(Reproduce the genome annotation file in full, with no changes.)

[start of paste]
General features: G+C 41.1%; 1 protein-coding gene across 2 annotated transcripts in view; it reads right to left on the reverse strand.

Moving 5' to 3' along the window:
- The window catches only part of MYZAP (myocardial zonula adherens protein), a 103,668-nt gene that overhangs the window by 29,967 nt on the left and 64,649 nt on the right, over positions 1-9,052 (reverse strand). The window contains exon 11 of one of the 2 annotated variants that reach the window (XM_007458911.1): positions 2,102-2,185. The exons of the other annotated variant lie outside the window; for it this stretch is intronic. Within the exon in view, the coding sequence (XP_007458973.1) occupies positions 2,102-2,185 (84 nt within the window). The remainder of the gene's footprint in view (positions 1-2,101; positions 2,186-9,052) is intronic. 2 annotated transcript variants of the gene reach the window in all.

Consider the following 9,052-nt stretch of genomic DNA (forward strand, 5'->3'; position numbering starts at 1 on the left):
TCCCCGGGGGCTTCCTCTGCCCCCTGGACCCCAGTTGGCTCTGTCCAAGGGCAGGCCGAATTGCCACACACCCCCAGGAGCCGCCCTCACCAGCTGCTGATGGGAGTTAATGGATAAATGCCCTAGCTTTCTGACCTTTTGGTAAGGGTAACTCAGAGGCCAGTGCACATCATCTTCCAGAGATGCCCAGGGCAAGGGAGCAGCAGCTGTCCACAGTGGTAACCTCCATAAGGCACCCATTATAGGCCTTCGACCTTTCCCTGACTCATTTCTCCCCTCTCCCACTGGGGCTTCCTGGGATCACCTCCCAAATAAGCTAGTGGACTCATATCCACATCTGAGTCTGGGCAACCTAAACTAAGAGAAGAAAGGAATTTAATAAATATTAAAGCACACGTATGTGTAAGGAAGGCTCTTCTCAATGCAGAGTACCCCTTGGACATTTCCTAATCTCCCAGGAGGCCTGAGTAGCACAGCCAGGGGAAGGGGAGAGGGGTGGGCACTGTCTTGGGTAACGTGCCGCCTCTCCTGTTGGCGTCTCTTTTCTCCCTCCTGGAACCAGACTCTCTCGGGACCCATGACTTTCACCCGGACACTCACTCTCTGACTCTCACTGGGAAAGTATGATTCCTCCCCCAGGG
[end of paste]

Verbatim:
General features: G+C 41.1%; 1 protein-coding gene across 2 annotated transcripts in view; it reads right to left on the reverse strand.

Moving 5' to 3' along the window:
- The window catches only part of MYZAP (myocardial zonula adherens protein), a 103,668-nt gene that overhangs the window by 29,967 nt on the left and 64,649 nt on the right, over positions 1-9,052 (reverse strand). The window contains exon 11 of one of the 2 annotated variants that reach the window (XM_007458911.1): positions 2,102-2,185. The exons of the other annotated variant lie outside the window; for it this stretch is intronic. Within the exon in view, the coding sequence (XP_007458973.1) occupies positions 2,102-2,185 (84 nt within the window). The remainder of the gene's footprint in view (positions 1-2,101; positions 2,186-9,052) is intronic. 2 annotated transcript variants of the gene reach the window in all.

Consider the following 9,052-nt stretch of genomic DNA (forward strand, 5'->3'; position numbering starts at 1 on the left):
TCCCCGGGGGCTTCCTCTGCCCCCTGGACCCCAGTTGGCTCTGTCCAAGGGCAGGCCGAATTGCCACACACCCCCAGGAGCCGCCCTCACCAGCTGCTGATGGGAGTTAATGGATAAATGCCCTAGCTTTCTGACCTTTTGGTAAGGGTAACTCAGAGGCCAGTGCACATCATCTTCCAGAGATGCCCAGGGCAAGGGAGCAGCAGCTGTCCACAGTGGTAACCTCCATAAGGCACCCATTATAGGCCTTCGACCTTTCCCTGACTCATTTCTCCCCTCTCCCACTGGGGCTTCCTGGGATCACCTCCCAAATAAGCTAGTGGACTCATATCCACATCTGAGTCTGGGCAACCTAAACTAAGAGAAGAAAGGAATTTAATAAATATTAAAGCACACGTATGTGTAAGGAAGGCTCTTCTCAATGCAGAGTACCCCTTGGACATTTCCTAATCTCCCAGGAGGCCTGAGTAGCACAGCCAGGGGAAGGGGAGAGGGGTGGGCACTGTCTTGGGTAACGTGCCGCCTCTCCTGTTGGCGTCTCTTTTCTCCCTCCTGGAACCAGACTCTCTCGGGACCCATGACTTTCACCCGGACACTCACTCTCTGACTCTCACTGGGAAAGTATGATTCCTCCCCCAGGG